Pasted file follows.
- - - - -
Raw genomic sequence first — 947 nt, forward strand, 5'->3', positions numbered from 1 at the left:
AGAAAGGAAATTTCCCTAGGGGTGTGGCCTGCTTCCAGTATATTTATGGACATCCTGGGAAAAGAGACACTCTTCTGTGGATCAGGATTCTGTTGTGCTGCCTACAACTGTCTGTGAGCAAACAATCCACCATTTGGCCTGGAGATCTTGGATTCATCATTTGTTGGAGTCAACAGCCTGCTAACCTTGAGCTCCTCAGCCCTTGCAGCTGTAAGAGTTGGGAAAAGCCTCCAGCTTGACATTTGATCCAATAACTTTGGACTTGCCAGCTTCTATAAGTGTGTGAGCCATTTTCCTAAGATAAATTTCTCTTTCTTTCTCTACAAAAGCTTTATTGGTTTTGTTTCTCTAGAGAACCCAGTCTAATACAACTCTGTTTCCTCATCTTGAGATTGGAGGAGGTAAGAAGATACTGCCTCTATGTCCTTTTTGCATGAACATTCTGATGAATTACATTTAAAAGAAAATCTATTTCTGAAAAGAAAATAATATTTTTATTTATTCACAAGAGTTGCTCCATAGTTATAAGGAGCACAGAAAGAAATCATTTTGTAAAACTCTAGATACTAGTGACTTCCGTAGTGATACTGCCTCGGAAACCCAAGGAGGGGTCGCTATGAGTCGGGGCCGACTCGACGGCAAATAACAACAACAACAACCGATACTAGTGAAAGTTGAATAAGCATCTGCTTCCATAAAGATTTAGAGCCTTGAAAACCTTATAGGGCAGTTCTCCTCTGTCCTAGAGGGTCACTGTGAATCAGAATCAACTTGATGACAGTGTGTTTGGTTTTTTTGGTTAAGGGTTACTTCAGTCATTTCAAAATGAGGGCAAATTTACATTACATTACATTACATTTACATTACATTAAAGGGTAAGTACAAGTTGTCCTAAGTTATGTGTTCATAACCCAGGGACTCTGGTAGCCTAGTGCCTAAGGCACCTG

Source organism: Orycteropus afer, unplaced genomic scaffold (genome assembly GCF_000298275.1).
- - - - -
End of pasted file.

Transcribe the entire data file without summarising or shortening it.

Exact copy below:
Raw genomic sequence first — 947 nt, forward strand, 5'->3', positions numbered from 1 at the left:
AGAAAGGAAATTTCCCTAGGGGTGTGGCCTGCTTCCAGTATATTTATGGACATCCTGGGAAAAGAGACACTCTTCTGTGGATCAGGATTCTGTTGTGCTGCCTACAACTGTCTGTGAGCAAACAATCCACCATTTGGCCTGGAGATCTTGGATTCATCATTTGTTGGAGTCAACAGCCTGCTAACCTTGAGCTCCTCAGCCCTTGCAGCTGTAAGAGTTGGGAAAAGCCTCCAGCTTGACATTTGATCCAATAACTTTGGACTTGCCAGCTTCTATAAGTGTGTGAGCCATTTTCCTAAGATAAATTTCTCTTTCTTTCTCTACAAAAGCTTTATTGGTTTTGTTTCTCTAGAGAACCCAGTCTAATACAACTCTGTTTCCTCATCTTGAGATTGGAGGAGGTAAGAAGATACTGCCTCTATGTCCTTTTTGCATGAACATTCTGATGAATTACATTTAAAAGAAAATCTATTTCTGAAAAGAAAATAATATTTTTATTTATTCACAAGAGTTGCTCCATAGTTATAAGGAGCACAGAAAGAAATCATTTTGTAAAACTCTAGATACTAGTGACTTCCGTAGTGATACTGCCTCGGAAACCCAAGGAGGGGTCGCTATGAGTCGGGGCCGACTCGACGGCAAATAACAACAACAACAACCGATACTAGTGAAAGTTGAATAAGCATCTGCTTCCATAAAGATTTAGAGCCTTGAAAACCTTATAGGGCAGTTCTCCTCTGTCCTAGAGGGTCACTGTGAATCAGAATCAACTTGATGACAGTGTGTTTGGTTTTTTTGGTTAAGGGTTACTTCAGTCATTTCAAAATGAGGGCAAATTTACATTACATTACATTACATTTACATTACATTAAAGGGTAAGTACAAGTTGTCCTAAGTTATGTGTTCATAACCCAGGGACTCTGGTAGCCTAGTGCCTAAGGCACCTG

Source organism: Orycteropus afer, unplaced genomic scaffold (genome assembly GCF_000298275.1).